FactCheck.org published an article regarding the controversy over e-mails between scientists at the Climate Research Unit of the U.K.’s University of East Anglia which were stolen and made public by an as-yet-unnamed hacker. The emails don’t change the consensus: our actions have contributed directly to global warming.
From the article:
The e-mails (which have been made available by an unidentified individual here) do show a few scientists talking frankly among themselves — sometimes being rude, dismissive, insular, or even behaving like jerks. Whether they show anything beyond that is still in doubt. There are two investigations underway, by the U.K.’s Met Office and East Anglia University, and the head of CRU, Phil Jones, has "stepped aside" until they are completed. However, many of the e-mails that are being held up as "smoking guns" have been misrepresented by global-warming skeptics eager to find evidence of a conspiracy. And even if they showed what the critics claim, there remains ample evidence that the earth is getting warmer. Even as the affair was unfolding, the World Meteorological Organization announced on Dec. 8 that the 2000-2009 decade would likely be the warmest on record, and that 2009 might be the fifth warmest year ever recorded. (The hottest year on record was 1998.) This conclusion is based not only on the CRU data that critics are now questioning, but also incorporates data from the U.S.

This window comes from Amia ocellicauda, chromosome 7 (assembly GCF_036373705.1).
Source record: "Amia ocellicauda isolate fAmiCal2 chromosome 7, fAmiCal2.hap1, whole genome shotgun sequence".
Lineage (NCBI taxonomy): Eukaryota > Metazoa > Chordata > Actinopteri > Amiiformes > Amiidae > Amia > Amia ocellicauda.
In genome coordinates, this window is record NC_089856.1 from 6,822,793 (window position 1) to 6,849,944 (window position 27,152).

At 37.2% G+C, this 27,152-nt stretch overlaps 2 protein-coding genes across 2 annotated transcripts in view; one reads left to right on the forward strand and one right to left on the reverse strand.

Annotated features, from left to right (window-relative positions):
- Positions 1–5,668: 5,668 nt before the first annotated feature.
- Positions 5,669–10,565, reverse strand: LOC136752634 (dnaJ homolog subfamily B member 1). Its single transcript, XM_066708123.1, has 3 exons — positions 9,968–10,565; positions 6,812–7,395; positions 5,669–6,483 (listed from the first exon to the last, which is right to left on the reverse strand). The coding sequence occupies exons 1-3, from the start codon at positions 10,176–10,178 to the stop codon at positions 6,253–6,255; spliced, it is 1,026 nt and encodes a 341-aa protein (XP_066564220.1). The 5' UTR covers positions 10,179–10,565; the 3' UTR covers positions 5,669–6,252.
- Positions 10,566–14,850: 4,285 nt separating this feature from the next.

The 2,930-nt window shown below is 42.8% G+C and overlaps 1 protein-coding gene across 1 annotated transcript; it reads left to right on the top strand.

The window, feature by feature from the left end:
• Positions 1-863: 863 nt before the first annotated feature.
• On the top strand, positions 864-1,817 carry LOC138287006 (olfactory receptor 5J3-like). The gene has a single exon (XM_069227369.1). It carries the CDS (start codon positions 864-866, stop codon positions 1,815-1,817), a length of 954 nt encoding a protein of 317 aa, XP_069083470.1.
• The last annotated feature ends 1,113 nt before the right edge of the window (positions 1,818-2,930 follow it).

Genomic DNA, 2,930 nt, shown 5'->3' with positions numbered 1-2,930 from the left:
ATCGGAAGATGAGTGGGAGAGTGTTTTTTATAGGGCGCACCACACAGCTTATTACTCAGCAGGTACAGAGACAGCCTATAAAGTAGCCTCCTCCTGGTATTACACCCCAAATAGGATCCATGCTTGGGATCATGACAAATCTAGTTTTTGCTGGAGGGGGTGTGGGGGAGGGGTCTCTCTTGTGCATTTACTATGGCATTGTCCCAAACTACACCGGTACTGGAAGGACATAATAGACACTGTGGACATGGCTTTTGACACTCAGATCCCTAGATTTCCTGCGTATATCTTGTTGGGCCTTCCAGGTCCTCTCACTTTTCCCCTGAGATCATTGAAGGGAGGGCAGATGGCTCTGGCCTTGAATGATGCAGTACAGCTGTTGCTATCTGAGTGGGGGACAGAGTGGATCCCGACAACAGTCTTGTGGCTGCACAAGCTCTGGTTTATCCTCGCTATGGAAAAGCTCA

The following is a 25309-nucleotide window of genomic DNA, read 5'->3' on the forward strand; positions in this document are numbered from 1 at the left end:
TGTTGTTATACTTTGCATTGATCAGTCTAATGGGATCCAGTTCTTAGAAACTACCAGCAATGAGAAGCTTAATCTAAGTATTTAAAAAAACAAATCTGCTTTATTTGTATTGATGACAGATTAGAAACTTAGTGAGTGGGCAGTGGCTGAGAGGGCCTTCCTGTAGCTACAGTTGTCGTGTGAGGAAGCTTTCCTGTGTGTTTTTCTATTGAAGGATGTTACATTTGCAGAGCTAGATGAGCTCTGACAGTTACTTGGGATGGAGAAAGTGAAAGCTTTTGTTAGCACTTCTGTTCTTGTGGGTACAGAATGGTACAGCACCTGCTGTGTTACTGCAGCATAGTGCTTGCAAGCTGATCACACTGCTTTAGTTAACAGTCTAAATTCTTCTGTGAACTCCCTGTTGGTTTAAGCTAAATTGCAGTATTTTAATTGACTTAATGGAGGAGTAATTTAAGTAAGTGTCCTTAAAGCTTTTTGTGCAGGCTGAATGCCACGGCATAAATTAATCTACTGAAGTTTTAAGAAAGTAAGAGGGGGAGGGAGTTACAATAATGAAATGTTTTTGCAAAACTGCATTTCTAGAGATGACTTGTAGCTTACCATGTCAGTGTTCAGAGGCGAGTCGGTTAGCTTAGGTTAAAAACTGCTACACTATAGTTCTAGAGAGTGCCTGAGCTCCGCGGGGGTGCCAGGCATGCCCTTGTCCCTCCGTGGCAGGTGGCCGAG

The e-mails are being exploited to confuse the public:
News converage of the e-mails and the various claims about what they supposedly show may have contributed to public confusion on the subject. A Dec. 3 Rasmussen survey found that only 25 percent of adults surveyed said that "most scientists agree on global warming" while 52 percent said that "there is significant disagreement within the scientific community" and 23 percent said they were not sure. The truth is that over the 13 years covered by the CRU e-mails, scientific consensus has only become stronger as the evidence for global warming from various sources has mounted. Reports from the National Academies and the U.S. Global Change Research Program that analyze large amounts of data from various sources also agree, as does the IPCC, that climate change is not in doubt. In advance of the 2009 U.N. climate change summit, the national academies of 13 nations issued a joint statement of their recommendations for combating climate change, in which they discussed the "human forcing" of global warming and said that the need for action was "indisputable."
The anti-science crowd needs to face the music. What people say in casual emails and conversations in the course of real research is not as neat and clean as the final result. Emails and personal correspondence aren’t the scientific record; peer-reviewed journal articles containing validated data and analysis are what counts in the end.